Billionaire Anil Agarwal-led mining firm Vedanta Ltd will ultimately be held accountable for Cairn India’s USD 3.2 billion tax liability after it absorbs the cash-rich oil firm, Moody’s Investors Service said Monday.
The I-T Department had in March imposed a tax demand of Rs. 20,495 crore on Cairn India for failing to deduct withholding tax on alleged capital gains made by its erstwhile promoter, Cairn Energy.
“Debt reduction following the merger will reduce rating pressure, although the merger increases the risk that Vedanta Ltd will ultimately be held accountable for Cairn India’s USD 3.2-billion tax liability,” it said.
Cairn India, which is 60 per cent owned by Vedanta and is being merged with the metal and mining firm, has stated that it does not agree with the tax demand and had challenged it in the Delhi High Court.
The Rs 20,495-crore tax demand is in addition to the I-T Department slapping a Rs. 10,247-crore tax demand on Cairn Energy for an alleged Rs. 24,500-crore worth capital gains it made in 2006 while transferring all of its Indian assets to a new company, Cairn India, and getting it listed on stock exchanges.
“Vedanta Ltd’s proposed merger with Cairn India is credit positive for Vedanta Resources,” Moody’s Investors Service said in a statement.
In a cashless all-stock transaction — minority shareholders would receive one equity share and one 7.5 per cent preference share in Vedanta Ltd for every share held in Cairn India.
Following completion of the transaction, Vedanta Resources’ shareholding in its subsidiary Vedanta Ltd will come down to 50.1 per cent from 62.9 per cent. At March-end 2015, Cairn India had USD 2.9 billion in cash and no external debt outstanding.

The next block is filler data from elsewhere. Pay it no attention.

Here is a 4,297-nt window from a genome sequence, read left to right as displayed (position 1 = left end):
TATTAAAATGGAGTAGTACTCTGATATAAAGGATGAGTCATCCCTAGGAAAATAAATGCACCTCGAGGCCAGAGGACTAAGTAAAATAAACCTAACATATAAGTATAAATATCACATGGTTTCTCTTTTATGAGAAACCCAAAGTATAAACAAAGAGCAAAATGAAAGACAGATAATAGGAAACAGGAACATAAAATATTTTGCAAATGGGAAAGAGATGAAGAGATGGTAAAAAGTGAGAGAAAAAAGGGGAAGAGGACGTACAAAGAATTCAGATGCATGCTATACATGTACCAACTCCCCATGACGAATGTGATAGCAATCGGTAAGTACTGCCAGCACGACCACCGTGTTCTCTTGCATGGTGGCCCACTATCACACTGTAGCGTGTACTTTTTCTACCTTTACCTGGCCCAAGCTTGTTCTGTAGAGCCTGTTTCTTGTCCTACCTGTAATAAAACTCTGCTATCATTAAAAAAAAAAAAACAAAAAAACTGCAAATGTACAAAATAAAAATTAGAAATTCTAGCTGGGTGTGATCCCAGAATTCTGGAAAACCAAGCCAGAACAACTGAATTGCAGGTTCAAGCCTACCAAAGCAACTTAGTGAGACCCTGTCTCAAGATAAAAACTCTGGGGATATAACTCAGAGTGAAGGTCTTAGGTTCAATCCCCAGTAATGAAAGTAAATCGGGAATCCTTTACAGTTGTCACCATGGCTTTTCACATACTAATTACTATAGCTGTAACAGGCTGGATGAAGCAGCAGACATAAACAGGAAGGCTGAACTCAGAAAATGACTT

“The merger will provide Vedanta Ltd better access to Cairn India and its subsidiaries’ current large cash balances of USD 2.9 billion and future cash surpluses as previous access was only possible through up-streaming of dividends,” said Kaustubh Chaubal, Moody’s Vice-President and Senior Analyst.
With current crude oil prices at around USD 64 per barrel, and weak aluminium prices weighing on its EBITDA, the strengthening of Vedanta Resources’ balance sheet — which now seems plausible with improved access to Cairn India’s cash — is imperative to stave off further pressure on its rating.
“We also view the proposed Cairn India merger as a major step in the simplification of Vedanta Resources’ complex structure, and in particular addressing some of the risks associated with the group’s thinly capitalised but highly leveraged parent company,” Chaubal said.
At March-end 2015, Vedanta Resources reported consolidated debt of USD 16.7 billion, of which USD 7.7 billion of unsecured debt rated at Ba3 negative was held with Vedanta Resources and the balance with various operating and intermediate holding companies.
With access to Cairn India’s cash and future cash flow, Vedanta Ltd could either repay debt or fund its other businesses. However, Vedanta Resources’ credit profile will only benefit to the extent that the additional cash and cash flow are used towards reducing the group’s reliance on debt.
Reduction of debt could be in the form of part repayment of Vedanta Ltd’s external debt, or repayment in part of the USD 2.6 billion inter-company debt currently held at Twin Star Holdings Mauritius, which was by way of a loan from Vedanta Resources.
“The latter will provide Vedanta Resources the liquidity to repay some of its unsecured debt, which will also improve consolidated leverage,” Moody’s said.